It may of course be said that Protagoras, who could confidently count on the response of the popular conscience, was on a higher level than Socrates, with his one-sided ' intellectualism. ‘But this defense overlooks the fact that truth is something more than mere conformity with the nature of things, including as it does a comprehension by the individual of the grounds of that conformity. In assuming the attitude of the spokesman of customary ideas, Protagoras was either committing himself to a bundle of contradictions, or tacitly assuming a principle contradictory to his rhetorical method. For current moral ideas, even of the same people in the same age, and much more of different peoples in different ages, are not perfectly homogeneous, but are made up of incompatible elements. By his method Protagoras was led to pass lightly over these contradictions, and to appeal to an accepted body of ethical opinion, representing on the whole the better mind of Greece. And no doubt there was a certain justification for this light-hearted method of ignoring differences; but the justification must ultimately lie in the principle that ethic truth, like other truth, is the expression of a rational and therefore self-consistent body of doctrine. In other words, the appeal to the public conscience is either an appeal to the reason latent in all men, or it is a mere appeal to popular prejudice. Now, it is surely obvious, that, if morality is to be the expression of the growing moral consciousness of the race, the first step in the transition from the assumptions and inconsistencies of custom must consist in bringing current moral ideas to the test of some universal principle. Upon this presupposition the method of Socrates was based; and, therefore, whatever its immediate success might be, as a method it was infinitely superior to that of Protagoras.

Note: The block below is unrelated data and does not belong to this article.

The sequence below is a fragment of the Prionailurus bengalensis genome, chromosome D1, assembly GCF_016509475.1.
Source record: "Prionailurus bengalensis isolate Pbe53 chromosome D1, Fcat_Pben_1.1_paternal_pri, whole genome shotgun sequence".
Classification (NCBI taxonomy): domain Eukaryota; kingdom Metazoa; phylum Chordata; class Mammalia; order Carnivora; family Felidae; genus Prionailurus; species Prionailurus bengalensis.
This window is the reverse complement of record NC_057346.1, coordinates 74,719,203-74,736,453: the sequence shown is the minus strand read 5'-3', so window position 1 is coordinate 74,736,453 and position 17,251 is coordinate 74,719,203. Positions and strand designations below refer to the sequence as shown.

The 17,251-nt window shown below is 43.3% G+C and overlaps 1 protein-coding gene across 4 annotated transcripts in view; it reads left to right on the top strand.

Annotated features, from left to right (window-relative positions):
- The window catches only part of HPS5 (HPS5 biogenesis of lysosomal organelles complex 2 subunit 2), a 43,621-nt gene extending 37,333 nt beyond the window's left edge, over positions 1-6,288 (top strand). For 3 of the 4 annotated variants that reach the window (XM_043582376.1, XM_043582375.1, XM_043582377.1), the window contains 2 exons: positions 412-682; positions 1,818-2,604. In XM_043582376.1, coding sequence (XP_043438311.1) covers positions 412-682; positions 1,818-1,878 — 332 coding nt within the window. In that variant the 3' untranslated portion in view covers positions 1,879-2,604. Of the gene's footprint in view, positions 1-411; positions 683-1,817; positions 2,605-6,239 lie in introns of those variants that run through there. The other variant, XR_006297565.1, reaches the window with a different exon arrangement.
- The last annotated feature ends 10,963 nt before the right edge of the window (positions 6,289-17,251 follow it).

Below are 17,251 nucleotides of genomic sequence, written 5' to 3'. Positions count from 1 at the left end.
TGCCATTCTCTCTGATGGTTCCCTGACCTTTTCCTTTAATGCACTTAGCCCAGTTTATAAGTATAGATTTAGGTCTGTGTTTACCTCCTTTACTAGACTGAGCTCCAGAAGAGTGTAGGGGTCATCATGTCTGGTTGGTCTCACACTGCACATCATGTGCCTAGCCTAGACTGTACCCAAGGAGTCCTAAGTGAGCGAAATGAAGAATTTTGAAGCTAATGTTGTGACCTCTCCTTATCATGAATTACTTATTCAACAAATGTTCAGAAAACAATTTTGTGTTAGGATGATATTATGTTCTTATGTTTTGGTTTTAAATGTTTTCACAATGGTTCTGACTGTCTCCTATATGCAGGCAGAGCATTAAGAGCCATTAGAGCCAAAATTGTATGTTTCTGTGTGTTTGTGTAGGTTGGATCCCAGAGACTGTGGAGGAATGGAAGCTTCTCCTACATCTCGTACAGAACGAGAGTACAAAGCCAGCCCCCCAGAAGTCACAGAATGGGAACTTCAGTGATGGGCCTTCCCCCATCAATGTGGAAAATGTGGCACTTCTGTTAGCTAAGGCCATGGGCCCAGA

What has just been said as to the contrasted methods of Protagoras and Socrates partly anticipates the second point, viz., the attitude of each towards customary morality. The problem of Protagoras was not to discover the rational basis of the particular ethical judgments men make, much less to search for a single principle to which they might all be referred, but merely to frame good working conception which should serve as a guide for the ordinary well-disposed citizen. Socrates, on the other hand, refused to be satisfied with anything short of a science of morals, in which each virtue was clearly seen to follow from the idea of a single supreme end. In the Protagoras, Plato represents Socrates as seeking to defend this view on the basis of what has been called ‘psychological hedonism,' i.e., the doctrine that nothing ever is or can be desired but pleasure and the absence of pain. If this is admitted, the thesis, that virtue is knowledge, as it is argued, maybe successfully defended. For, in the first place, all acts which result in greater pleasure than pain will be good; and, in the second place, since nothing but good ever is desired, he who knows the felicific consequences of any proposed course of conduct will inevitably do those acts which result in a maximum of pleasure, i.e. he will act virtuously. Thus, as Socrates argues, a science of morality, based on a calculus of pleasures and pains, may be constructed, and, as a consequence, men may be taught the art of good citizenship, just as they learn the arts of architecture or painting or sculpture. If we ask which of these views is Plato's own, the answer must be both, and yet neither; for, though in the Protagoras no definite conclusion is reached, the clear opposition of the two antagonistic views, represented by Protagoras and Socrates respectively, is a proof that Plato entered sympathetically into each, while satisfied with neither. What he found suggested in the view of Protagoras was, that the individual is undoubtedly moralized by society prior to any construction on his part of a science of conduct; while in the demand of Socrates for such a science he recognized the legitimate claim of the reason to accept only that which is rational. On the other hand, the pupil of Socrates could never be induced to acquiesce in the view of Protagoras, that morality has no other justification than custom and convention; nor could he ultimately be satisfied with the precarious and shifting basis offered by hedonism. The dialogue must therefore be regarded as exhibiting the strength and weakness of both views, and as presenting for subsequent solutions the problem of reconciling the ordinary moral judgments of men with the claim of philosophy to accept nothing that is not rational. We have now to ask whether Plato has been less just to Protagoras in the Theaetetus than in the dialogue just considered. Here, if anywhere, must be found the evidence for the charge of misapprehension or distortion which has been made by various writers ever since Crete's famous defense of the Sophists.